The 1959 Ford Galaxie was Ford's attempt to marry style with substance, attempting to sidestep the growing criticism in the 1950s that Detroit more often than not attempted to pass off the former as the latter.
To be sure, the decade produced more than its fair share of "all-new" cars that weren't, "major innovations" that really boiled down to superficial gimmicks, and styling sizzle masquerading as design steak. Yet it must be asked whether this was really so bad when we happily bought most everything the industry put before us. If we were sometimes duped, as the critics said, some of us were at least willing victims.
As the best-known practitioner of "design by opinion research," Ford Motor Company came in for much of this criticism, especially once the Edsel bombed. Yet the approach gave Ford at least as many successes, including the 1959 Ford Galaxie. The 1955 Ford and Mercury, the 1956 Lincoln, the 1957 Ford, and especially the four-seat 1958 Thunderbird came about as considered responses to what buyers said they wanted -- and who promptly put their money where their mouths were.
Ford would score even greater marketing triumphs in the 1960s (like the phenomenally successful Mustang, to name the biggest), but we shouldn't forget a popular 1959 development: the first Ford Galaxie. It came as a hasty effort to cash in on the success of the "Squarebird" hardtop, whose semi-formal wide-quarter roofline met with overwhelming acceptance.
Of course, it had been too late to change 1959 standard-Ford styling by the time buyers rendered their verdict on the Thunderbird, but company planners figured a similar roofline might boost the appeal of Fairlane 500 sedans and hardtops. It did.
As the final Ford in the design cycle began with the all-new 1957, the 1959 Ford Galaxie and other models received far more changes than most end-of-the-line evolutions, probably because Ford knew an all-new 1959 Chevrolet was coming. The previous 116-inch-wheelbase models moved over to the 118-inch Fairlane/Fairlane 500 span. New outer panels covered a much-changed 1957-1958 inner structure, resulting in bigger, brighter, blockier cars.
Ford rather immodestly hyped them as "The World's Most Beautifully Proportioned Cars." However dubious that claim, the 1959 Ford Galaxie and its brethren looked downright conservative next to the radical new "bat-fin" Chevrolet, but it went on to win a Gold Medal for exceptional styling at the 1959 Brussels World Fair.
It could have been otherwise. Some 1959 proposals were ugly, heavily sculptured affairs with enormous round tail lamps, reverse-slant rear windows à la 1957 Mercury Turnpike Cruiser and -- amazingly enough -- "batwing" tails, though more subdued than Chevrolet's. Fortunately, Ford had the good sense to reject those nightmares.
For more on how the 1959 Ford Galaxie helped Ford continue its Detroit dominance, go to the next page.
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1959 Ford Galaxie engineering showed good sense, too: a stronger frame with more widely spaced side rails for extra interior room; engines slightly detuned for better economy (a definite selling point after the 1958 recession); a lighter, redesigned two-speed Ford-O-Matic with 105 fewer parts; and a new link-type front stabilizer bar and variable-rate rear springs that did nothing for handling, but softened the ride.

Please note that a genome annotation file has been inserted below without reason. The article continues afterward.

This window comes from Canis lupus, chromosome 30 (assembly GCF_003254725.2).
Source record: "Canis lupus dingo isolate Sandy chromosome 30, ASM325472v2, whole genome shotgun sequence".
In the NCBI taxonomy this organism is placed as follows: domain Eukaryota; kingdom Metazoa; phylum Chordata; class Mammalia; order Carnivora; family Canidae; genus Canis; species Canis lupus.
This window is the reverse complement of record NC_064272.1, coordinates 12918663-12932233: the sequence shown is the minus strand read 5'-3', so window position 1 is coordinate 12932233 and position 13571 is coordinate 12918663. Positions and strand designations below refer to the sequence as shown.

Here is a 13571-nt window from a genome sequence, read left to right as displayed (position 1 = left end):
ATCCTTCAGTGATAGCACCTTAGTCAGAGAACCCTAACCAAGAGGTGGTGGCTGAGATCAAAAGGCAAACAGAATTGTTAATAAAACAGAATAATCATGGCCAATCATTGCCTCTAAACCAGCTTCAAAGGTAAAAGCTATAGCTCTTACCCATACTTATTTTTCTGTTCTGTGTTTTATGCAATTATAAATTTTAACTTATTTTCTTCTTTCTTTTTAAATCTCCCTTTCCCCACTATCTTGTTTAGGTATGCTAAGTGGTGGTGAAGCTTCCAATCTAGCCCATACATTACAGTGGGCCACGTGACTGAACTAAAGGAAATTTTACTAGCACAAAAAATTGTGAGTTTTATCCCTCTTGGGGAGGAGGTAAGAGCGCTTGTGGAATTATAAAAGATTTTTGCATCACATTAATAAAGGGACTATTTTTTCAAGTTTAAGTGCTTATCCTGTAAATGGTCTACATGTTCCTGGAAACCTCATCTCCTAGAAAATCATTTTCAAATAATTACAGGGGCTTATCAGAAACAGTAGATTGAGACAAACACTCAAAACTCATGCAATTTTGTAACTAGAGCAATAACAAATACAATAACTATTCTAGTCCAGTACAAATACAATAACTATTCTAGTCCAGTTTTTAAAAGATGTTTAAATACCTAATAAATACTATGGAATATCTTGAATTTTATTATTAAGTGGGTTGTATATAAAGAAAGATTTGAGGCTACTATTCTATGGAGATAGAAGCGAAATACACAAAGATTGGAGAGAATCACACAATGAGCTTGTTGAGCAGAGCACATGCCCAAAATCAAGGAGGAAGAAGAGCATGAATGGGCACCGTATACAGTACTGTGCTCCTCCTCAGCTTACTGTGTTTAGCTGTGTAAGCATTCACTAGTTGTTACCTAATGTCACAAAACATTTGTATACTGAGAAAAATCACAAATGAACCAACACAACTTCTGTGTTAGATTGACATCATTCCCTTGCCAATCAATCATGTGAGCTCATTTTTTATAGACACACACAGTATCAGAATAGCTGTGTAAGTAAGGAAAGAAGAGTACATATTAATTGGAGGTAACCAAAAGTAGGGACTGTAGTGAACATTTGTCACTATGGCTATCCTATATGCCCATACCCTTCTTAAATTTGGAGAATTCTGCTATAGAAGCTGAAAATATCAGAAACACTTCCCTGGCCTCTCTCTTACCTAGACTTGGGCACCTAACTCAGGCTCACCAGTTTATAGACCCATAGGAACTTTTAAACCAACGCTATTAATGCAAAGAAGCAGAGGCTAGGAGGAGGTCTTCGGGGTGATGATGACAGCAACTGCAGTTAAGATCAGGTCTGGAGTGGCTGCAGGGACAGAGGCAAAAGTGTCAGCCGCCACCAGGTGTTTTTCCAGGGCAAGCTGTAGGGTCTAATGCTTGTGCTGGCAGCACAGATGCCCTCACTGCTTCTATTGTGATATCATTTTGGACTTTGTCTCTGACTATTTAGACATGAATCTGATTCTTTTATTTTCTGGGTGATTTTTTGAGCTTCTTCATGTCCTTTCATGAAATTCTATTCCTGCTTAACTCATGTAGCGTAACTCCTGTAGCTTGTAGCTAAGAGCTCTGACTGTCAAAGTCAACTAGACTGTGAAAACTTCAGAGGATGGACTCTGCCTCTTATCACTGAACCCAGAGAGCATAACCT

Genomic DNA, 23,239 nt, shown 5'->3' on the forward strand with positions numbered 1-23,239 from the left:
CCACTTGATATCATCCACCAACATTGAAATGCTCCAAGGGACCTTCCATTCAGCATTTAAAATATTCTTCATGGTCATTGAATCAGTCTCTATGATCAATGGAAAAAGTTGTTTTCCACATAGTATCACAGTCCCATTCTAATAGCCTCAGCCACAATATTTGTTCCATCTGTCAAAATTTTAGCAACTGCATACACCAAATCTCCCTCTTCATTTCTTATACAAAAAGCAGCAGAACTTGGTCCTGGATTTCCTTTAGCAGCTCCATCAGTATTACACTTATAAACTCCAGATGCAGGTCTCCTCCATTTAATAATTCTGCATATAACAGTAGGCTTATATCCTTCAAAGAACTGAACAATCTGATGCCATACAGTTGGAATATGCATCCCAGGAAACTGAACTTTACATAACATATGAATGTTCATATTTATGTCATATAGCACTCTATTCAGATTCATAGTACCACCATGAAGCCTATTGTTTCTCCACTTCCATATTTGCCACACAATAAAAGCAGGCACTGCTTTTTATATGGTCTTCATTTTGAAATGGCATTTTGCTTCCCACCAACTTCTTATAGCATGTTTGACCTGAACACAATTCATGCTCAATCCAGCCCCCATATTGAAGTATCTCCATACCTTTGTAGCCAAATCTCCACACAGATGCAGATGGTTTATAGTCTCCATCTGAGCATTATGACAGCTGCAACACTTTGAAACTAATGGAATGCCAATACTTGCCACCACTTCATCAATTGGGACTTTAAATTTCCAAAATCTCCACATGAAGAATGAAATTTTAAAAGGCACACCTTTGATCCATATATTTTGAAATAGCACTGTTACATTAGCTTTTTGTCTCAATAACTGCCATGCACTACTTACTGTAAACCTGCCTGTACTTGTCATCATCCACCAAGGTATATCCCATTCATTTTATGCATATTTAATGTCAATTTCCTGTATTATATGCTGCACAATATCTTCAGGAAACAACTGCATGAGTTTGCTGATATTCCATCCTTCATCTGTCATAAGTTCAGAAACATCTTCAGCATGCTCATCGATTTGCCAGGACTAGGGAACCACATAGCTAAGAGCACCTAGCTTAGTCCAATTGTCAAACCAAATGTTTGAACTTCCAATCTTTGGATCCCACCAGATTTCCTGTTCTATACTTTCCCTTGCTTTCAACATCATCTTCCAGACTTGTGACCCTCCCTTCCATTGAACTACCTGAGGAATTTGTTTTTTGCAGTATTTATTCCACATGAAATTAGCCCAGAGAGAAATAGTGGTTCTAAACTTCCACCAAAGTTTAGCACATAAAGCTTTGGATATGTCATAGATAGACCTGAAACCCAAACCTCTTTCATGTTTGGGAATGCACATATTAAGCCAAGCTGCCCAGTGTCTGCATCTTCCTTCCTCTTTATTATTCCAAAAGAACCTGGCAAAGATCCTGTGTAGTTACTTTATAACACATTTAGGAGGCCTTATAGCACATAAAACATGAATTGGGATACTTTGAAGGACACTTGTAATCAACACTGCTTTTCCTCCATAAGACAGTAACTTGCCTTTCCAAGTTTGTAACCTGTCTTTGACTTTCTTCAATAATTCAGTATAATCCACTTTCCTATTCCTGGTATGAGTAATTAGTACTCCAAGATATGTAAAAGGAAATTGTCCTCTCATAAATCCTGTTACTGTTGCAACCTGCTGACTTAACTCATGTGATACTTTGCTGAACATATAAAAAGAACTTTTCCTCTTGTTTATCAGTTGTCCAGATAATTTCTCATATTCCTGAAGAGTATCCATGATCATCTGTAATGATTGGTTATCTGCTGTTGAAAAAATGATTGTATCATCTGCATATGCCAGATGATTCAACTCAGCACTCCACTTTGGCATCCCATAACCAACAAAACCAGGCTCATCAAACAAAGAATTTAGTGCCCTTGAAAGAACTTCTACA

Of greater long-term importance were the adoption of more durable aluminized mufflers, full-flow filters providing 4,000-mile oil-change intervals, and "Diamond Lustre" enamel paint that wasn't supposed to need waxing.
The wisdom of introducing a new top-line standard series with Thunderbird roof styling caused little debate, but there was debate about its name. Ford considered variations on its more popular recent monikers, including Townliner, Crown 500, and even Thunderstar, then chose Galaxie -- incorrectly spelled, but perhaps inspired by the belated success of the U.S. space program.
No matter. The big Ford Galaxie with "the Thunderbird look" sold strongly despite a late, mid-model-year start: better than 464,000 units. That figure is a bit misleading, however, in that the Fairlane 500 Sunliner and Skyliner became Ford Galaxies at the same time through a simple change of rear fender script, though all 1959 Galaxies retained Fairlane 500 rear-deck identification.
Yet even if the two drop-tops are added to the Fairlane 500's total, the 1959 Ford Galaxie still comes out ahead by almost three to one. At over 405,000 units, its four closed models accounted for better than 27 percent of Ford's total 1959 volume.
With this, plus vastly better quality than in 1957-1958, Ford nipped Chevrolet in calendar 1959 sales, though Chevrolet won the model year production race by a bit less than 12,000 units.
But the 1959 Ford Galaxie had made its point, and would remain the top standard Ford for the next decade, always a strong seller. It also prompted a similar roof graft for the 1962 Falcon compact, which proved just as popular. Which only goes to show that even the best steak seems to taste better with the right sizzle.
To see the specifications of the 1959 Ford Galaxie, keep reading.
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1959 Ford Galaxie Specifications
The 1959 Ford Galaxie may have been a latecomer to the crowded 1959 field, but it certainly held its own. The 1959 Ford Galaxie specifications below help show why the Galaxie helped push Ford back to the top of the Detroit mountain.
Engines: I-6, 223 cid (3.62 × 3.60), 145 bhp; ohv V-8, 292 cid (3.75 × 3.30), 200 bhp; 332 cid (4.00 × 3.30), 225 bhp; 352 cid (4.00 × 3.50), 300 bhp
Transmissions: 3-speed manual; overdrive, 2-speed Ford-O-Matic, 3-speed dual-range Cruise-O-Matic optional
Suspension, front: upper and lower A-arms, coil springs
Suspension, rear: live axle, semi-elliptic leaf springs
Brakes: front/rear drums
Wheelbase (in.): 118.0
Weight (lbs): 3,388-4,064
Top speed (mph): 95-110
0-60 mph (sec): 10.0-18.0